Date Chapter Topic Study Assignment
6 Jun Course Overview, Goals, Objectives etc.
1 Assuming the Role of the Systems Analyst All Sections
System Life Cycle and Software Development Life Cycle (Handouts)
8 Jun 1 Assuming the Role of the Systems Analyst (continued) All Sections
2 Understanding Organizational Style and its Impact on Information Systems All Sections
3 Jun 2 Understanding Organizational Style and its Impact on Information Systems (cont’d) All Sections
The Capability Maturity Model (CMM) and CMM Integrated (CMMI) (Handouts)
15 Jun 3 Determining Feasibility and Managing Analysis and Design Activities All Sections
20 Jun 4 Information Gathering: Interactive Methods All Sections
22 Jun 4 Information Gathering: Interactive Methods (cont’d) All Sections
27 Jun 5 Information Gathering: Unobtrusive Methods All Sections
29 Jun *********** MID-TERM EXAMINATION ***********
4 Jul (HOL) Lab: Work on Analysis and Design Projects
6 Jul 6 Prototyping, RAD and Extreme Programming All Sections
Personal Software Process (PSP) (Handouts)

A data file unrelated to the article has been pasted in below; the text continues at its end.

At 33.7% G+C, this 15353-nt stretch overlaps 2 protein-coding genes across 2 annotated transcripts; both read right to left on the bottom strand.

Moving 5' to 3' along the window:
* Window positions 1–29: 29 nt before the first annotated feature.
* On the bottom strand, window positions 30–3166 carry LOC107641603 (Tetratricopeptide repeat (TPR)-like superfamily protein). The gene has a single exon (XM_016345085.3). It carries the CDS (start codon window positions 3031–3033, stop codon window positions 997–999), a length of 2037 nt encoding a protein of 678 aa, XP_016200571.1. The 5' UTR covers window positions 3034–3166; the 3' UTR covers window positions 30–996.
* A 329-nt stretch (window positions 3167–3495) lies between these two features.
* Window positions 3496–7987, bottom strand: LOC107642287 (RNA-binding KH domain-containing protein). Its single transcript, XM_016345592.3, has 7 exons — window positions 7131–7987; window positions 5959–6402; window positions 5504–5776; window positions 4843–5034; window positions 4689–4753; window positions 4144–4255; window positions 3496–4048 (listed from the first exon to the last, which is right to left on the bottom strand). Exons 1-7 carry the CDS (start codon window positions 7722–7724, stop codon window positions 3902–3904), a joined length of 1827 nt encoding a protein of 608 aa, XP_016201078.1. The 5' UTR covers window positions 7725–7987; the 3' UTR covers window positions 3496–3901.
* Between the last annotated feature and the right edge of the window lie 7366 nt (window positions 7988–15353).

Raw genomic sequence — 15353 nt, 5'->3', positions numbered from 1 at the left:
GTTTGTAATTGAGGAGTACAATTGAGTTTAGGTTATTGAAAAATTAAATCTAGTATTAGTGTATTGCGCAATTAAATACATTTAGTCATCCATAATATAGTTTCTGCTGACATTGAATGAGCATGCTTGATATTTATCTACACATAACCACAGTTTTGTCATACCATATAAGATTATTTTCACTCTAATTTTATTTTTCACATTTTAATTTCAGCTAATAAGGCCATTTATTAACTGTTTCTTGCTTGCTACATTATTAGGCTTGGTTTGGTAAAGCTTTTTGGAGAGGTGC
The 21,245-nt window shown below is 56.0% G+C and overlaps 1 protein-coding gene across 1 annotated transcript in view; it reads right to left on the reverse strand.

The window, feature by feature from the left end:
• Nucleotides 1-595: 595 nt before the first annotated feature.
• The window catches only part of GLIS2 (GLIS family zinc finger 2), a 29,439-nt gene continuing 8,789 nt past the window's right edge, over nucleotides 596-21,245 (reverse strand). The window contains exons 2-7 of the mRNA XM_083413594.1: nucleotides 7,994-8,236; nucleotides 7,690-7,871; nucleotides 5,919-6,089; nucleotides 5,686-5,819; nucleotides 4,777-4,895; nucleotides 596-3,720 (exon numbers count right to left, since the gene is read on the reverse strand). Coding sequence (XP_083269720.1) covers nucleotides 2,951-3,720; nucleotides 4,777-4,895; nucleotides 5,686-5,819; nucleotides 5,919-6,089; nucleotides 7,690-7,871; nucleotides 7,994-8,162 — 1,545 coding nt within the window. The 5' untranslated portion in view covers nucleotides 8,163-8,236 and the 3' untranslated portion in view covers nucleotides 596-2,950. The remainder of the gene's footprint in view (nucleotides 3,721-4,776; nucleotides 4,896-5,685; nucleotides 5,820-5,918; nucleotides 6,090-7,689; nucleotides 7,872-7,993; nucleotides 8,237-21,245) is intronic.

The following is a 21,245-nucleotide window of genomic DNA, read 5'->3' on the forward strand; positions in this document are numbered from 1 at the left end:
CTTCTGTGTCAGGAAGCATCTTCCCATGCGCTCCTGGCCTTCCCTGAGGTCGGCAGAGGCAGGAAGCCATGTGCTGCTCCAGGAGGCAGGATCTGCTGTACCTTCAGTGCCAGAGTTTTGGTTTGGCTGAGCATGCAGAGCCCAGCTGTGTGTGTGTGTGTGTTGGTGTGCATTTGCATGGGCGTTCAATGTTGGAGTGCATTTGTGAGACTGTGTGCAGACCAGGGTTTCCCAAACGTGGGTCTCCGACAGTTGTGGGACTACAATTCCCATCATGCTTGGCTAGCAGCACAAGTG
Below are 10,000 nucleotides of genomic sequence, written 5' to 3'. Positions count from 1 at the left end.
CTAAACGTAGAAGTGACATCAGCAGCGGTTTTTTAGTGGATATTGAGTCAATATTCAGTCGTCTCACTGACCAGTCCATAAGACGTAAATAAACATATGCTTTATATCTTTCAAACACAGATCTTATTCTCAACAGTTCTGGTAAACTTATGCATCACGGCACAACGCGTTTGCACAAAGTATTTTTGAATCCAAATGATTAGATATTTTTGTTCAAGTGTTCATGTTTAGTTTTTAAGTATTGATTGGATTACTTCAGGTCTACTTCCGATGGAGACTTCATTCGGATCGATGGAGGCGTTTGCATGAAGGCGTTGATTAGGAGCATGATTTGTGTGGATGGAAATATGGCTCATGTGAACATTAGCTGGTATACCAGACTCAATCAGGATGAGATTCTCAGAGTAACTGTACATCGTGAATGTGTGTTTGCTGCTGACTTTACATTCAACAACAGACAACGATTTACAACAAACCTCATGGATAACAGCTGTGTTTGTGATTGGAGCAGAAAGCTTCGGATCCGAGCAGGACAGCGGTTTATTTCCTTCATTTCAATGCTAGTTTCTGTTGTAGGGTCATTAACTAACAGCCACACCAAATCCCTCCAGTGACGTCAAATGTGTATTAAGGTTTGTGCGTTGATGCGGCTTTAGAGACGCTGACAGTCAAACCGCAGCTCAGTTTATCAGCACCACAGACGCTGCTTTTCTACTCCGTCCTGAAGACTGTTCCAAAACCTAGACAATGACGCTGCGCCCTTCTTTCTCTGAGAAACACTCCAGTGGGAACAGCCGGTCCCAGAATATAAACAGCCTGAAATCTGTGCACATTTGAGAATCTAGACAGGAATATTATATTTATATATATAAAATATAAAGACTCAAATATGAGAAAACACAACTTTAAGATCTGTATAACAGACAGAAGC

11 Jul 7 Using Data Flow Diagrams All Sections
13 Jul 8 Analyzing Systems using Data Dictionaries All Sections
18 Jul 9 Describing Process Specifications and Structured Decisions All Sections
20 Jul 10 Preparing the System Proposal All Sections
******Review for Final Examination*******
25 Jul 10 Preparing the System Proposal (cont’d) All Sections
System Design Reviews – Group Presentations
****** Review for Final Examination ******
27 Jul System Design Reviews – Group Presentations
****** FINAL EXAMINATION ******
The final course grade will be determined by the following measurements:
Textbook 10% 100 points
Project (Analysis/Des) 30% 300 points
Class Participation 5% 50 points
Quizzes 5% (two 25 point “pop quizzes”) 50 points
Midterm Exam 25% 250 points
Final Exam 25% 250 points
The midterm exam will cover Chapters 1 through 5 and topics discussed in class.
The final exam will be cumulative and cover all the assigned textbook chapters, sections and related topics covered in class.
The course letter final grades will be determined by the following:
900 - 1000 A
800 - 899 B
700 - 799 C
600 - 699 D
Below 600 F (or four or more inexcusable absences)
There will be no curve used in the grading nor will extra work be accepted for credit, except as previously described for participation credit for excused absences or participation credit for excused absences.